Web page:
"This parish consists of two baronies, the east and the west. The former for many ages has been called Monaeburgh. The latter Kilsyth; but till the year 1649, it belonged to the parish of Campsie."
"Situation The whole parish is situated in the county of Stirling. But it is southermost extremity of it. The form of it is irregularoblong square, running in length along the great high way, leading from Edinburgh to Glasgow, 7 miles. The breadth is nearly one half of its length. Of course, it contains nearly 24 miles square, or about 15000 acres. The rivers Caroon on the north, and Kelvin on the south, Inchwood burn on the west, and Bush burn on the east, fromt he natural boundaries of the parish; an dit lies contiguous to Denny on the east, and Campsie on the west, to Fintry and St. Ninians on the north, and Kirkintilloch and Cumbernauld on the south. I never saw a separate map of the whole. But there is a very elegant beautiful and correct plan of the estate of Kilsyth, in the pssession of the proprietor. And in the map of Stirlingshire, in Atlas Blavania, there is a very minute and pretty accurate delineation of this parish."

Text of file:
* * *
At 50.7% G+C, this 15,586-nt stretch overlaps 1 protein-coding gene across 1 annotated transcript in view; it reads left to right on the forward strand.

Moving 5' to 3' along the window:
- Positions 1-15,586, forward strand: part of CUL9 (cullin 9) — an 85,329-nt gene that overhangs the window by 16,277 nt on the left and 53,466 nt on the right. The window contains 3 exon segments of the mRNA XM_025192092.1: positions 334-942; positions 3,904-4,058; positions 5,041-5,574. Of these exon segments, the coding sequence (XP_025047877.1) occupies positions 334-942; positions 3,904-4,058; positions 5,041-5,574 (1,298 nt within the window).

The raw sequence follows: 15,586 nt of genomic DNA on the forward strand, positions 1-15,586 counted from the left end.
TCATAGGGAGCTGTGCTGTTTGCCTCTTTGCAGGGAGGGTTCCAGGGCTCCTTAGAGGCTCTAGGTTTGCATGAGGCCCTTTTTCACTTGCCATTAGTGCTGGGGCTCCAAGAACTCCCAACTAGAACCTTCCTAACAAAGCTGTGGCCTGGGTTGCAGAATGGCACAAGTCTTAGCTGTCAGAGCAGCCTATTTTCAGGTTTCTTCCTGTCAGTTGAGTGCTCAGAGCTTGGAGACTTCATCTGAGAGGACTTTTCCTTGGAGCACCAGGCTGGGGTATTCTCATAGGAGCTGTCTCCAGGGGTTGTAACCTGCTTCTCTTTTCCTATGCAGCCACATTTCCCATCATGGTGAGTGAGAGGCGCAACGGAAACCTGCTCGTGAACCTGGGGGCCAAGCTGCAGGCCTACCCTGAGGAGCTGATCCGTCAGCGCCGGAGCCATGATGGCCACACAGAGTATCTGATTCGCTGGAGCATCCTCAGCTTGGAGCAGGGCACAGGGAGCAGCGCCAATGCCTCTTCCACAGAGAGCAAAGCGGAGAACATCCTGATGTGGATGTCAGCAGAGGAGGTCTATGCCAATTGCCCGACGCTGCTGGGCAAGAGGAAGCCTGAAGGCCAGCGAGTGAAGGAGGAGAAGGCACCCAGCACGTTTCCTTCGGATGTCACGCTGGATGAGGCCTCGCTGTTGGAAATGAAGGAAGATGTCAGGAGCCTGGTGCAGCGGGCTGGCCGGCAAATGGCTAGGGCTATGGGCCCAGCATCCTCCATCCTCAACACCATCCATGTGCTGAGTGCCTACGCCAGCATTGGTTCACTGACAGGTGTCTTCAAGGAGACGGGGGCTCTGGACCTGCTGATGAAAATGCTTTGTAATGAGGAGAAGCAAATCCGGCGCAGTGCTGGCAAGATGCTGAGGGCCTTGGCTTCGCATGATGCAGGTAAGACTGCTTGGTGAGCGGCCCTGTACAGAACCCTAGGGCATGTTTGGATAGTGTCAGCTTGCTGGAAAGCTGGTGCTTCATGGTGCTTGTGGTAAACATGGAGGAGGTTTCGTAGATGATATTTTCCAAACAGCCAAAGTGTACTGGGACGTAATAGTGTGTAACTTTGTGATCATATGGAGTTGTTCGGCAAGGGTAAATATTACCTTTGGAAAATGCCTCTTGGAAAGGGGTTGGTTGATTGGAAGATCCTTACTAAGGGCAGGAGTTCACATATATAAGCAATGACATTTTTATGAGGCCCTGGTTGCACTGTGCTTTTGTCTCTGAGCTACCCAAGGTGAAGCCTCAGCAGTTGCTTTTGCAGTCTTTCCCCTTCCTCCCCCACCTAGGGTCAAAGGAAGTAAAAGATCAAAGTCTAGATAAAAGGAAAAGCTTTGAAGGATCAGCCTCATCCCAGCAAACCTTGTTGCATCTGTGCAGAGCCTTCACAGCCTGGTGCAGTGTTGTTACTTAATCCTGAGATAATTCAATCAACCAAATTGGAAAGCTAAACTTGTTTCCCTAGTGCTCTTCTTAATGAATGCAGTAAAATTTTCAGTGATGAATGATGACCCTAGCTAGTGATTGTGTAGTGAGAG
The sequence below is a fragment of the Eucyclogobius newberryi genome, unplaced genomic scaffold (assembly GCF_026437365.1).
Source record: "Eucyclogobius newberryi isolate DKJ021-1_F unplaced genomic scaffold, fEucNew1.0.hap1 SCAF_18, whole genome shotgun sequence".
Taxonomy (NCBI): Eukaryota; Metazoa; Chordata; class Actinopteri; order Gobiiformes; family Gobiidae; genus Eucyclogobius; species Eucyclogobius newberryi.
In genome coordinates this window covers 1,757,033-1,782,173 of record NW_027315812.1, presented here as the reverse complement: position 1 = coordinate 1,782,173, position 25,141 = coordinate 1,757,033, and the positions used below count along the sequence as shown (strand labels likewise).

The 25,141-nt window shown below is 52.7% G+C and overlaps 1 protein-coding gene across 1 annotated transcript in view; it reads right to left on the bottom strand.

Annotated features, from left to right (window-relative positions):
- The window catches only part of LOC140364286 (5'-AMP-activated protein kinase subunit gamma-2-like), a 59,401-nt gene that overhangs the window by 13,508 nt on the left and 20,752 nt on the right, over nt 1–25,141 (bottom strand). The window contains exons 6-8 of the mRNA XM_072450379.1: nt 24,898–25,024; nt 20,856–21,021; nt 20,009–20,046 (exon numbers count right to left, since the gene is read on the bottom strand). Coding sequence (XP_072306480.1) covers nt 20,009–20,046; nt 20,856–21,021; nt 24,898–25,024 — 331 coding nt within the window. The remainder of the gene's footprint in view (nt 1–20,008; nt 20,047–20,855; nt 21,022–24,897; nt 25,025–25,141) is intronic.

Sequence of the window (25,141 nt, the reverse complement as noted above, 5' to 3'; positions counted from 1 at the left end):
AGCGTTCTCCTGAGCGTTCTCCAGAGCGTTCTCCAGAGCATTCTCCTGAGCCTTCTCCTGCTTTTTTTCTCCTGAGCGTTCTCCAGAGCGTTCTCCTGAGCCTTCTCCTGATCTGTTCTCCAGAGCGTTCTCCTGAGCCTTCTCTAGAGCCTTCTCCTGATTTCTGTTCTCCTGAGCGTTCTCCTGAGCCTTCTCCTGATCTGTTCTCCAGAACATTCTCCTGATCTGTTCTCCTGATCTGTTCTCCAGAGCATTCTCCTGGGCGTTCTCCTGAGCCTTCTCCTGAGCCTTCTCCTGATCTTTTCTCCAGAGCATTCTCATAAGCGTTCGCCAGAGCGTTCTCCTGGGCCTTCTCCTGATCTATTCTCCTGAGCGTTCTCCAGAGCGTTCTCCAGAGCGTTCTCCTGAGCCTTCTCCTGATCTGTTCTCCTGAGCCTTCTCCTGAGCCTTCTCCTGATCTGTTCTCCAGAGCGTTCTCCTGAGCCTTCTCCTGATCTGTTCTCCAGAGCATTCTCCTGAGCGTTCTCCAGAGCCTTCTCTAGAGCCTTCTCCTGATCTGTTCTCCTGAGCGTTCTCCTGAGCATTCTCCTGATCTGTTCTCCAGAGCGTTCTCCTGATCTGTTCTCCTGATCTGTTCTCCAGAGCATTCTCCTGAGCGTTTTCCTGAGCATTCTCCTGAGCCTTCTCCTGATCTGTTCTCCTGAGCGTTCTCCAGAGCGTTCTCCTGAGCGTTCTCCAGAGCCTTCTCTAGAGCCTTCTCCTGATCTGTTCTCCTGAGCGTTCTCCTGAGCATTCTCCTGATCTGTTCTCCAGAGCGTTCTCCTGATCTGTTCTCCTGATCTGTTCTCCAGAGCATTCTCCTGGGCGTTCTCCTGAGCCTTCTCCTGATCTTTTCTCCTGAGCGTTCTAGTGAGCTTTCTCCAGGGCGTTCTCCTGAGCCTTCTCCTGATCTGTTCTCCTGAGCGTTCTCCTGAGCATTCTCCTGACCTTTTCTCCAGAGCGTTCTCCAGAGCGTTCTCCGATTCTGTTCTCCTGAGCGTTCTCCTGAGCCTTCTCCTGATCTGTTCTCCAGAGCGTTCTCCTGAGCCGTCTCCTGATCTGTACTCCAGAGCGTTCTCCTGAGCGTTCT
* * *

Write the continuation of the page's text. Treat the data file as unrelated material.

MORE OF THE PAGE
Parish of Kilsyth (County of Stirling) By the Rev Mr. Robert Rennie (Statistical Account of Scotland 1791-1799)
Kilsyth Community Council have a web-site which includes a page on Kilsyth History & Heritage.
- The transcription of the section for Kilsyth from the National Gazetteer (1868) provided by Colin Hinson.
A little more of the history of the parish of Kilsyth can be found at 'electricscotland' web-site as an extract from the History of Stirlingshire.